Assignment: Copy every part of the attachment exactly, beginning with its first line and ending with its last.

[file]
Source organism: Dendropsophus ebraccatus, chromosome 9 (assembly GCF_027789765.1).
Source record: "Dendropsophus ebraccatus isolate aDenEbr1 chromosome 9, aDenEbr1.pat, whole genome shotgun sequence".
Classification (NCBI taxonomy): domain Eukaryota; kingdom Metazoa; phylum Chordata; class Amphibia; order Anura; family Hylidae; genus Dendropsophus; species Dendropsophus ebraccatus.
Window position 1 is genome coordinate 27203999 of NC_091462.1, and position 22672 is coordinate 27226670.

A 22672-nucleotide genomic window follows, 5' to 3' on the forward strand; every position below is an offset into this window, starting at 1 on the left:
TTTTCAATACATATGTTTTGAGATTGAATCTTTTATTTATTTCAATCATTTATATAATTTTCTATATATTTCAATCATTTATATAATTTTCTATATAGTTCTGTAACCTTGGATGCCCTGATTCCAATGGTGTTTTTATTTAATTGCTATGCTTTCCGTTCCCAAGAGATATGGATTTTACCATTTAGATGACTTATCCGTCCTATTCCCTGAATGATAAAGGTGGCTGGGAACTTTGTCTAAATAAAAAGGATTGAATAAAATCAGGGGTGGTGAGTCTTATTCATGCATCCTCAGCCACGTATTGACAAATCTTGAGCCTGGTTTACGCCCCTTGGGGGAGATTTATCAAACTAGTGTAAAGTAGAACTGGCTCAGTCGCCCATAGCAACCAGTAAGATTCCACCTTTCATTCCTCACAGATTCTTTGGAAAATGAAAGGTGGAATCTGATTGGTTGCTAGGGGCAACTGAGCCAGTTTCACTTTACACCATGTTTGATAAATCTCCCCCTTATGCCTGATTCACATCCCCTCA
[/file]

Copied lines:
Source organism: Dendropsophus ebraccatus, chromosome 9 (assembly GCF_027789765.1).
Source record: "Dendropsophus ebraccatus isolate aDenEbr1 chromosome 9, aDenEbr1.pat, whole genome shotgun sequence".
Classification (NCBI taxonomy): domain Eukaryota; kingdom Metazoa; phylum Chordata; class Amphibia; order Anura; family Hylidae; genus Dendropsophus; species Dendropsophus ebraccatus.
Window position 1 is genome coordinate 27203999 of NC_091462.1, and position 22672 is coordinate 27226670.

A 22672-nucleotide genomic window follows, 5' to 3' on the forward strand; every position below is an offset into this window, starting at 1 on the left:
TTTTCAATACATATGTTTTGAGATTGAATCTTTTATTTATTTCAATCATTTATATAATTTTCTATATATTTCAATCATTTATATAATTTTCTATATAGTTCTGTAACCTTGGATGCCCTGATTCCAATGGTGTTTTTATTTAATTGCTATGCTTTCCGTTCCCAAGAGATATGGATTTTACCATTTAGATGACTTATCCGTCCTATTCCCTGAATGATAAAGGTGGCTGGGAACTTTGTCTAAATAAAAAGGATTGAATAAAATCAGGGGTGGTGAGTCTTATTCATGCATCCTCAGCCACGTATTGACAAATCTTGAGCCTGGTTTACGCCCCTTGGGGGAGATTTATCAAACTAGTGTAAAGTAGAACTGGCTCAGTCGCCCATAGCAACCAGTAAGATTCCACCTTTCATTCCTCACAGATTCTTTGGAAAATGAAAGGTGGAATCTGATTGGTTGCTAGGGGCAACTGAGCCAGTTTCACTTTACACCATGTTTGATAAATCTCCCCCTTATGCCTGATTCACATCCCCTCA